Welcome to Windy City Hoops Report, where we take a look at everything that’s unfolding in greater Chicagoland’s legendary high school hoops scene.
As the season enters its second half, it’s hard to argue with something that has become prevalent in Chicago basketball across recent years: Simeon Career Academy is really, really good.
The Wolverines, who are the No. 2 ranked squad in Chicagoland according to the Chicago Tribune, earned their biggest victory yet with a clutch 67-63 win against fellow traditional Chicago power Morgan Park. Simeon got 20 points from breakout junior star Zach Norvell and a solid double-double of 11 points and 11 rebounds — not to mention 4 blocks — from power forward Ed Morrow, who signed to play for Nebraska.
Morrow is one of the headliners for Simeon, which has a big man earning big headlines for the second consecutive year. Just as national player of the year Jahlil Okafor was constantly in the spotlight, Morrow could be on the verge of a transcendent season for Simeon, just as he had during the summer on the AAU circuit.
To a certain degree, Morrow’s impact was predicted. He’s considered one of the top 25 power forward prospects in the country and sits just outside 247 Sports’ Top-100 seniors. Zach Norvell is at a similar level for junior prospects, but many may have doubted his immediate impact given his junior status.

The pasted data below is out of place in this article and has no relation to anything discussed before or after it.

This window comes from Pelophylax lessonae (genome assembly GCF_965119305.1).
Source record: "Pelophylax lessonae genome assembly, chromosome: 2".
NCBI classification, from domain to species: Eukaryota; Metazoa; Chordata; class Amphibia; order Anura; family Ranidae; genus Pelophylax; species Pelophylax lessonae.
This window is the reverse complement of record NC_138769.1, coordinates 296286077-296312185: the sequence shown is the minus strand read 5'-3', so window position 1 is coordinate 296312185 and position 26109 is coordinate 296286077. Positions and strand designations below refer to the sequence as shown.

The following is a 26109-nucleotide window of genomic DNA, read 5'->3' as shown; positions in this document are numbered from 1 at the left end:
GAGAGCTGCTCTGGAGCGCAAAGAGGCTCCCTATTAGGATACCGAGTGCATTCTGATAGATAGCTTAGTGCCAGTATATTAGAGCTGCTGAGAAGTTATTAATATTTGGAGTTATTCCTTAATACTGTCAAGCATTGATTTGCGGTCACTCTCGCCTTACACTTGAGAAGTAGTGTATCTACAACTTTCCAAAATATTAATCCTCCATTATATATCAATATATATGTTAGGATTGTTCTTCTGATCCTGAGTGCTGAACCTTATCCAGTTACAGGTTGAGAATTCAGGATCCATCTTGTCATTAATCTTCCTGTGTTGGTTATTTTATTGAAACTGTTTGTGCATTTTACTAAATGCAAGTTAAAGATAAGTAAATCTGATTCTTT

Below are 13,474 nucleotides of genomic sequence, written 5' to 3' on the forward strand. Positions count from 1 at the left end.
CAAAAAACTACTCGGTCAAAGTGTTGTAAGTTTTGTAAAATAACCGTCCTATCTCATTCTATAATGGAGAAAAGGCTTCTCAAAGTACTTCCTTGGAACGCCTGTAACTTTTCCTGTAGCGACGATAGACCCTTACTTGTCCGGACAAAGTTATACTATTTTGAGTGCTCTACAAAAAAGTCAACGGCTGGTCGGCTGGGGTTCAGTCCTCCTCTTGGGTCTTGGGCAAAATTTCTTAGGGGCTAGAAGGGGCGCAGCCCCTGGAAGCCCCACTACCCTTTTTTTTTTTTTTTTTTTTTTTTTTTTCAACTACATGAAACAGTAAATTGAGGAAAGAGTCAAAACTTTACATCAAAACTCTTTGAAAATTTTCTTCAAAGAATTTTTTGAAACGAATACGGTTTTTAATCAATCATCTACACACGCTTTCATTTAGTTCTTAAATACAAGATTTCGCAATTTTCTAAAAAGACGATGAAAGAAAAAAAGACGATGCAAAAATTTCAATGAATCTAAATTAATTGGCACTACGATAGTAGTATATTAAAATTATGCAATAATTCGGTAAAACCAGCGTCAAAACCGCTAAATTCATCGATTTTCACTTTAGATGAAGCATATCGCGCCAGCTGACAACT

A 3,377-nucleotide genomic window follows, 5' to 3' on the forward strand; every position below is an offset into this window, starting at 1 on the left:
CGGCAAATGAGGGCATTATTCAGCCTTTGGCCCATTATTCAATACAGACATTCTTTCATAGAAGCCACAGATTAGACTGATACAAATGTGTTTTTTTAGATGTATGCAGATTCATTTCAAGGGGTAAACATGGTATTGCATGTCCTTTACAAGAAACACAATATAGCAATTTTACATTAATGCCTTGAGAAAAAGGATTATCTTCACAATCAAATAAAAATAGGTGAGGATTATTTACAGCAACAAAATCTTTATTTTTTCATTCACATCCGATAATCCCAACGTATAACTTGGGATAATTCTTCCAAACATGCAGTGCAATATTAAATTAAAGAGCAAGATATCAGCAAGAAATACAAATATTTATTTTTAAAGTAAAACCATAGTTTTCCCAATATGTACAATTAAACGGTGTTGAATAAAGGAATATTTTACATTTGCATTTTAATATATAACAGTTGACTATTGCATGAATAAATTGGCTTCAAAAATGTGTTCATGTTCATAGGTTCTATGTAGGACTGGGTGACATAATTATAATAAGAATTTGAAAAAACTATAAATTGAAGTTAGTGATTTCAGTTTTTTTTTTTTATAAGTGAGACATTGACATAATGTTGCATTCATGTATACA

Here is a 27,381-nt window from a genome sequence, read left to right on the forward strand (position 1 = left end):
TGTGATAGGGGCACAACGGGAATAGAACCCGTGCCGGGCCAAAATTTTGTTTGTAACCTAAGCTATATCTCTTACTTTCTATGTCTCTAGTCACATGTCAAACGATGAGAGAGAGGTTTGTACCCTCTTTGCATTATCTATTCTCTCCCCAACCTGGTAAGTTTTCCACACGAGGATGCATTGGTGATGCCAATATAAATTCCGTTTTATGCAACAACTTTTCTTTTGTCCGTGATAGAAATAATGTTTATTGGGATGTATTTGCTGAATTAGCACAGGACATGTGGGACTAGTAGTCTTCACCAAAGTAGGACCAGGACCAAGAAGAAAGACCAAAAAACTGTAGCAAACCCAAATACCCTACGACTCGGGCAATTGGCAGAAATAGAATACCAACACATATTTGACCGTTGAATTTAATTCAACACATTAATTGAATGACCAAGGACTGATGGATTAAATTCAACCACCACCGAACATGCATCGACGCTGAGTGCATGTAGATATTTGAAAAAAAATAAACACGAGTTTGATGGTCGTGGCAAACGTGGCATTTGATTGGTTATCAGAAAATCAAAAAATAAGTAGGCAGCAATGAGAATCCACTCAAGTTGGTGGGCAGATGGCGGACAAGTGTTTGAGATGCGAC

The third, and most well-known, member of Simeon’s dominating trio is small forward D.J. Williams, an Illinois signee who is considered one of the top 10 small forward recruits in the country. Williams is no stranger to double figure games, as the Illini coaching staff knows well. He’s part of the reason why they were in attendance during the Morgan Park victory, though Norvell’s open future likely played a part as well.
In a city like Chicago, the wheels can always come off, no matter how strong a team starts. That could still happen to Simeon, though the Wolverines’ depth and high ceiling top-end talent makes it seem much more likely that we’re in for another deep run from the school.